By Sarah Cummings and Marisa Cruz

An archaic World War II statute designed to give the federal government extra time to prosecute crimes during times of war – on the theory that the government is too preoccupied with the “rush of the war activities” – has recently reared its head in the context of False Claims Act qui tam actions for the first time in over 50 years. The dramatic and far-reaching consequences of such a tolling of the limitations period for False Claims Act lawsuits have brought renewed attention to this peculiar statute, which seems out of place in an era when the United States fights wars in an entirely different fashion.This update highlights five key and nuanced issues about which practitioners should be aware when considering potential exposure in civil False Claims Act matters.

Typically, a civil action under the False Claims Act must be brought within “6 years after the date on which the violation of [the statute] is committed” or within “3 years after the date when facts material to the right of action are known or reasonably should have been known by the official of the United States…but in no event more than 10 years after the date on which the violation is committed”, whichever is later. However, during times of war, a law codified in the 1940s – the Wartime Suspension of Limitations Act – extends the statute of limitations for prosecution of charges related to fraud offences against the United States. As originally drafted, the statute applied to toll the limitations period only for criminal fraud charges that occurred during wartime. As the Supreme Court long ago articulated, the connotation underlying the Wartime Suspension of Limitations Act “is that offences occurring prior to the termination of hostilities shall not be allowed legally to be forgotten in the rush of the war activities”. In other words, “[t]he fear was that the law-enforcement officers would be so preoccupied with prosecution of the war effort that the crimes of fraud perpetrated against the United States would be forgotten until it was too late”.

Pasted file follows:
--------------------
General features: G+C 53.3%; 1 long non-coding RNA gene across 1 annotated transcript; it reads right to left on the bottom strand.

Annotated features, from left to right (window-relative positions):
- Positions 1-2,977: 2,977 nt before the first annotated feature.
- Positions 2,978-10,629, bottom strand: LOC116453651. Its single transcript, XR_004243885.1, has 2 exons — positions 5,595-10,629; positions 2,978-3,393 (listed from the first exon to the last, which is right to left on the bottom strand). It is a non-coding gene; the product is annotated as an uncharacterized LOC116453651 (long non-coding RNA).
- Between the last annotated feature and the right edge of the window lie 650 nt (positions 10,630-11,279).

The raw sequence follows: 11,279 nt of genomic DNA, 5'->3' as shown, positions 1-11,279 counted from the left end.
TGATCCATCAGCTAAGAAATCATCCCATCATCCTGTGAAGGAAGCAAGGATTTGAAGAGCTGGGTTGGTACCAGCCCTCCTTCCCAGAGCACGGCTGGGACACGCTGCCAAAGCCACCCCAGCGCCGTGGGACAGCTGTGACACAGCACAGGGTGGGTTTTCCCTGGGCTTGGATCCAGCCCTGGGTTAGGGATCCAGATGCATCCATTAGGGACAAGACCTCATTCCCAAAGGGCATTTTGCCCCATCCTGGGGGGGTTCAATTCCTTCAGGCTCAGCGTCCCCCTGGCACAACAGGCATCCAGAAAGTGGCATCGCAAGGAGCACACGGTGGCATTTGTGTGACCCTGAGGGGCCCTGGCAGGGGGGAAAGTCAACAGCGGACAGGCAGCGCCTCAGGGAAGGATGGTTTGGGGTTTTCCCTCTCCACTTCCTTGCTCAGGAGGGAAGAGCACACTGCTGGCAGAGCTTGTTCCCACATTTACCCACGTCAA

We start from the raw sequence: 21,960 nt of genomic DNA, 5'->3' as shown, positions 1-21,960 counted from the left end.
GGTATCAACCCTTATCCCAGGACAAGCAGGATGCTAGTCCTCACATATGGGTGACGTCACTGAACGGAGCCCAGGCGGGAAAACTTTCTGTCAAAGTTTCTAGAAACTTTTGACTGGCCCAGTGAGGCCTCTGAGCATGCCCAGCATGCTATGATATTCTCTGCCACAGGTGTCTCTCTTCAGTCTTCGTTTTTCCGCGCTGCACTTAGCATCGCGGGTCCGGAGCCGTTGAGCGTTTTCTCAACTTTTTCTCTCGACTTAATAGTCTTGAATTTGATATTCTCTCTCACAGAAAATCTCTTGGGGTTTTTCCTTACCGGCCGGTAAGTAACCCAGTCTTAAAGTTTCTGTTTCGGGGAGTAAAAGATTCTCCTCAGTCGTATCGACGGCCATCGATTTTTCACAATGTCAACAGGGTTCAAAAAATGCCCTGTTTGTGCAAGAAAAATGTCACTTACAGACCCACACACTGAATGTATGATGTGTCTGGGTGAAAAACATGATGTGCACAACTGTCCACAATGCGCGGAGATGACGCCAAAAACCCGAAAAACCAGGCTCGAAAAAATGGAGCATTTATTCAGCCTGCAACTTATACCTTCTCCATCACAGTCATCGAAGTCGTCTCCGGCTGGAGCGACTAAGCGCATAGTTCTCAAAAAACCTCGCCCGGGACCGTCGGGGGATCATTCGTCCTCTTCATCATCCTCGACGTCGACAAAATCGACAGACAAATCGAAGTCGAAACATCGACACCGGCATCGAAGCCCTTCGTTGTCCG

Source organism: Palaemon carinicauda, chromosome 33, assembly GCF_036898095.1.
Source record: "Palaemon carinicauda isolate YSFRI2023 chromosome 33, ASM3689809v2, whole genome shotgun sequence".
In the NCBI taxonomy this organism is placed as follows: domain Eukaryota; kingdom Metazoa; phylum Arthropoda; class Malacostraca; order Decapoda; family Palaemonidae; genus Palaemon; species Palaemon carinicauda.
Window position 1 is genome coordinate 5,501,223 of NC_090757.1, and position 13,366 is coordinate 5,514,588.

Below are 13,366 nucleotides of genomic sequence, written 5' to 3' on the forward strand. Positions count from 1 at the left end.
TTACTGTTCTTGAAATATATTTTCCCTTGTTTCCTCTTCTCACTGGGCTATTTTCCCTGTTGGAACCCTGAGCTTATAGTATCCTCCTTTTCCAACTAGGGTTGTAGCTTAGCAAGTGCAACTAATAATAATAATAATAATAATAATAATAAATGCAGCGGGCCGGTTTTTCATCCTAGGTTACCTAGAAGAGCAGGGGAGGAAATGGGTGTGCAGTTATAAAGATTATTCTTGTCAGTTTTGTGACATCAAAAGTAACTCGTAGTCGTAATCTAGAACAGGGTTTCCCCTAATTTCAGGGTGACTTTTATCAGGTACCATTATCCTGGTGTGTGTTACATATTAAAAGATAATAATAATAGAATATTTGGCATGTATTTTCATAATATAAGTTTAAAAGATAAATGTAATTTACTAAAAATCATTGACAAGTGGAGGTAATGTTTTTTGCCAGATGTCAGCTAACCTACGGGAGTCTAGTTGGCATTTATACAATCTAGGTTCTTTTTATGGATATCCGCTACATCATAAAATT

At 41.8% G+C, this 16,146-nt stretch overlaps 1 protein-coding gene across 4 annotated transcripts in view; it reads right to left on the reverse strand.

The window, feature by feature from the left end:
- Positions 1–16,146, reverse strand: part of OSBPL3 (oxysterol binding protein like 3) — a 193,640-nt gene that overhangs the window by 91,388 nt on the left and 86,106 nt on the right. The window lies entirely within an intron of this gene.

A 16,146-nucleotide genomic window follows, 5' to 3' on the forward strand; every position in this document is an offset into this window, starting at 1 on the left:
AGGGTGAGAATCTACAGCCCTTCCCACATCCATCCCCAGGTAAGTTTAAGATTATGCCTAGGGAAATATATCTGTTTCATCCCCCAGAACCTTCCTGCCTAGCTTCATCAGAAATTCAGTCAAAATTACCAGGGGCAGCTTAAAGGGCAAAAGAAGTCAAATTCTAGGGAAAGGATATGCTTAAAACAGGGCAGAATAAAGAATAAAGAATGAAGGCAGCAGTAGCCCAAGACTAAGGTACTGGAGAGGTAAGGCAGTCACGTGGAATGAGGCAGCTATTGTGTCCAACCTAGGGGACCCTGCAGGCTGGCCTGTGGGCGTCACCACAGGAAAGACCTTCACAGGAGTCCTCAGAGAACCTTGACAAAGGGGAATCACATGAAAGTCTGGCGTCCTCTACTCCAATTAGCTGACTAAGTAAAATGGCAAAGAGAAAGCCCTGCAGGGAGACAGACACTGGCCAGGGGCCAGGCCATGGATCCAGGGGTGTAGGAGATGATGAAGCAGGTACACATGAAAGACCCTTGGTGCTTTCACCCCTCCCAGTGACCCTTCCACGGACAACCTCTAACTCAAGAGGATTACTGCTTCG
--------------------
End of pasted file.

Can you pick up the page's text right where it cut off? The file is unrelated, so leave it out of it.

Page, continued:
This statute has since been amended numerous times and generally now applies to both criminal and civil cases and the tolling period has been extended beyond its original version. As the Fifth Circuit has outlined, the act has three components:

  • a triggering clause;
  • a suspension period; and
  • a termination clause.

Moreover, the Supreme Court has held that the act applies only to offences committed after the triggering clause and before the termination of hostilities. The limitation period then begins to run when hostilities are terminated. Although the act had been dormant for nearly 50 years, a recent flurry of cases has brought it back to the forefront and raised a number of questions and concerns for those facing a False Claims Act lawsuit. Most notably, the Fourth Circuit – the first and only federal appellate court to consider the issue to date – effectively eviscerated the act’s statute of limitations in finding that it was tolled by the Wartime Suspension of Limitations Act during the relevant time period in which the allegedly fraudulent conduct occurred, mostly in 2005. Practitioners should pay close attention to this case as it continues: the defendants have asked the Supreme Court to take up the case. Although the Supreme Court has yet to make a decision, it asked the solicitor general for input on October 7 2013.

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This article was first published in the International Law Office White Collar Crime Newsletter –